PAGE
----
Penn State ranks high in black graduation rates

April 08, 2008

University Park, Pa. – With success in graduating black students, Penn State ranks seventh among top state universities and significantly above the national average of all colleges and universities in the U.S., according to a recent issue of the Journal of Black Higher Education.

"Throughout the nation, African American enrollments in higher education have reached an all-time high," according to the Journal's winter issue. "But nationwide, the Black student college graduation rate remains at a dismally low 44 percent. Blacks are making tremendous progress in improving their graduation rates at flagship state universities, which combined, educate tens of thousands of Black students. Large state universities educate three-fourths of all African American college students in the U.S."

Improving black student graduation rates is a top priority at many flagship state universities. In the flagship state university chart, the Journal analyzed graduation rate data from the NCAA for students who enrolled in 2001 and completed in 2007. The six-year rate is highly representative of the college experience for most U.S. students.

Penn State's University Park campus reported 68 percent of its black students graduating in 2007, just behind only University of Michigan at 70 percent, and Florida and Texas at 69 percent. University of Virginia is top ranked at 87 percent followed by University of North Carolina at Chapel Hill and University of California at Berkeley at 73 percent.

Among public universities in the Big 10, Penn State and Michigan are the only two schools at or near the 70 percent threshold and are followed by Illinois (63 percent), Wisconsin (57 percent), Michigan State (55 percent), Purdue (55 percent), Indiana (51 percent), Ohio State (50 percent), Iowa (45 percent), and Minnesota (41 percent). Northwestern University is a member of Big 10, but a private institution.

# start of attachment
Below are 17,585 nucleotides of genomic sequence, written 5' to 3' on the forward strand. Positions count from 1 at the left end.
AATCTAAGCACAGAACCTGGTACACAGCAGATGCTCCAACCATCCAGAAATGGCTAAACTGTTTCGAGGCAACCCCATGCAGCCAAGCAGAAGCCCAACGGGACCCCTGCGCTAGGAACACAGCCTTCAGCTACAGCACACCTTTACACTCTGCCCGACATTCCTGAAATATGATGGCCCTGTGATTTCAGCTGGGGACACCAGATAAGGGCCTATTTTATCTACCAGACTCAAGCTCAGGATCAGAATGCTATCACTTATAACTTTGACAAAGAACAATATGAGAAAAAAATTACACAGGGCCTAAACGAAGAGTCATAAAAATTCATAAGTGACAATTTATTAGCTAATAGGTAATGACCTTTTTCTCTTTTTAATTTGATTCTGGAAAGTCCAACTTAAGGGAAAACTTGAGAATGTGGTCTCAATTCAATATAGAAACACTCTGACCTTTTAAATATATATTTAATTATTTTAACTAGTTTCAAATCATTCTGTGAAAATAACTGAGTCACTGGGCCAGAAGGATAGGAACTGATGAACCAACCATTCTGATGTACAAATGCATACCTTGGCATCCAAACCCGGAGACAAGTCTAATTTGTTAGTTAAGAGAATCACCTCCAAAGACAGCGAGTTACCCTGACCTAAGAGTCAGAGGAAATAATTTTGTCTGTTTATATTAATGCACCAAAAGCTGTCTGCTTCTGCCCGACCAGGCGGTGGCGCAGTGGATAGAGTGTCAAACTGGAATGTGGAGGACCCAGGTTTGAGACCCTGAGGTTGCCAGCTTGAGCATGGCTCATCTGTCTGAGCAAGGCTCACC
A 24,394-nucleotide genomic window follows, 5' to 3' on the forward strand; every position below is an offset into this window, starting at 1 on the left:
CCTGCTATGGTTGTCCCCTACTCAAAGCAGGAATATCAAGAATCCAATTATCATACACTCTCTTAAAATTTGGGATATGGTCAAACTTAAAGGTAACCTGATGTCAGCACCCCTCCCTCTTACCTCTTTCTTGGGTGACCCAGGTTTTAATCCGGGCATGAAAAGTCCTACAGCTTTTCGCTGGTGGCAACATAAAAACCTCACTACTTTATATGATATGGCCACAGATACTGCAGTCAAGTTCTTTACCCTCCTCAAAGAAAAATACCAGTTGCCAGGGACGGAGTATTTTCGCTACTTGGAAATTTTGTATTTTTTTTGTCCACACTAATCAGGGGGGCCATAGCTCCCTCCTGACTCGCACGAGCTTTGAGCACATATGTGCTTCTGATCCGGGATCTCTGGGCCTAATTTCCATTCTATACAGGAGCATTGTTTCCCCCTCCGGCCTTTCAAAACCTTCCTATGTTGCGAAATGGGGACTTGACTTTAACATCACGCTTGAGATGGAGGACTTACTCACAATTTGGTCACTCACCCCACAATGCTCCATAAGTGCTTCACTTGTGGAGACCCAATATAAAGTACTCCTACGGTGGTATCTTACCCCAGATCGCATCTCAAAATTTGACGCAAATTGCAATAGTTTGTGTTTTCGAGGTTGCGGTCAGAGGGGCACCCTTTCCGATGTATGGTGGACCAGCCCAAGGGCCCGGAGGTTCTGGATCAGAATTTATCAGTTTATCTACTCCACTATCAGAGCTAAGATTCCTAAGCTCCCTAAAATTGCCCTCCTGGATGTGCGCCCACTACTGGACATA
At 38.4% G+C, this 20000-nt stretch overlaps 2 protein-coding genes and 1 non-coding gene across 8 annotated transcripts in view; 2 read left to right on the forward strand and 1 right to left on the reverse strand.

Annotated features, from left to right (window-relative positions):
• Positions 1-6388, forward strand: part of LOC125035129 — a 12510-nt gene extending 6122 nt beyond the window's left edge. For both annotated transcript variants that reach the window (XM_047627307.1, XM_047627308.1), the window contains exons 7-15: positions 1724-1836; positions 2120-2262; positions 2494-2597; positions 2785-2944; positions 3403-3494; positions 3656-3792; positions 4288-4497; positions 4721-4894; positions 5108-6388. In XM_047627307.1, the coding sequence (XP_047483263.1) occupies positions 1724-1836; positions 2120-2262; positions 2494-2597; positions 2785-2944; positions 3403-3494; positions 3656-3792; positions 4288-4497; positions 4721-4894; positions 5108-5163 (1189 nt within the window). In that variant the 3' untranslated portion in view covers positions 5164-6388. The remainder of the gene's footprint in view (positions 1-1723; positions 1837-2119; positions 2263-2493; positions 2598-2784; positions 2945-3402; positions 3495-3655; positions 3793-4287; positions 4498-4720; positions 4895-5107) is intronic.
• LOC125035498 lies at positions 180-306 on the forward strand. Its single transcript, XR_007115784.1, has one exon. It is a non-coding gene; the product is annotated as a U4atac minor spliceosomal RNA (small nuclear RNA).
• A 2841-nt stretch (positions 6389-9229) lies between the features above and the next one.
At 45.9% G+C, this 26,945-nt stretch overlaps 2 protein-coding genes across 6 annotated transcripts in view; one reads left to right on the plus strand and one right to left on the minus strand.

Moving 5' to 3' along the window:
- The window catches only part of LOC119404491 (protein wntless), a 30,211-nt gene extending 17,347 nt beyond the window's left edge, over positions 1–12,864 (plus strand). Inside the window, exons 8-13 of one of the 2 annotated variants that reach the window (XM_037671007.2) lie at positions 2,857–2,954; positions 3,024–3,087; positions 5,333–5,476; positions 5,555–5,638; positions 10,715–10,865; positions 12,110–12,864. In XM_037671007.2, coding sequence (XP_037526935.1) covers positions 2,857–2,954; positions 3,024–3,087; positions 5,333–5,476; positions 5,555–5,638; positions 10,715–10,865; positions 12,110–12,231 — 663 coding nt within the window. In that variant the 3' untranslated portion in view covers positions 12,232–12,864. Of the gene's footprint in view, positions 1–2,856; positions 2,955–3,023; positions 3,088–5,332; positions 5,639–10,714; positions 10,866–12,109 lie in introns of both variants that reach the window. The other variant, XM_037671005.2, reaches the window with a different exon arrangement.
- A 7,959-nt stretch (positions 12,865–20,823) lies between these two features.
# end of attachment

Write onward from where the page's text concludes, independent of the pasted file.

The Journal also published a chart comparing progress of black graduation rates at flagship state universities between 1998 and 2007, the latest year available. The graduation rate data listed for 1998 and 2007 are the averages of the actual year and of the three previous years to avoid fluctuating figures.

Penn State reported a graduation rate average of 60 percent in 1998 and 68 percent in 2007. Its increase of 8 percentage points ranks 11th behind Big 10 counterpart Ohio State and Indiana University and flagship state universities including Berkeley and Texas.

Many of the colleges and universities with high black student graduation rates have established orientation and retention programs to help students adapt to the culture of predominantly white campuses. Mentoring programs for black first-year students involving upperclass students have been successful at many colleges and universities. Other institutions appear to improve rates through strong black student organizations that foster a sense of belonging among the African-American student population, according to the Journal.

Terrell Jones, vice provost for educational equity at Penn State, notes, "Penn State's high rank and success are related to the University's increased emphasis on minority student access, graduation, and success as evidenced by the goals in Penn State's Framework to Foster Diversity Plan (http://www.equity.psu.edu/framework/index.html).

The plan provides comprehensive strategic direction to the University's diversity initiatives."

He also points out examples of the many University programs and services that assist students in meeting the challenges associated with attaining a degree.

"The Multicultural Resource Center can help University Park students with a variety of areas ranging from financial aid to academic to personal and family concerns," Jones said. "The Paul Robeson Cultural Center is a home away from home for many African-American students. Also, the Bunton-Waller Fellows and Lenfest Scholars Programs bring high-achieving diverse students at Penn State into the community and offer critical support to these students. Each academic college and campus has staff dedicated to working with diverse students and coordinate mentoring programs with upperclass students and alumni."

Last Updated July 28, 2017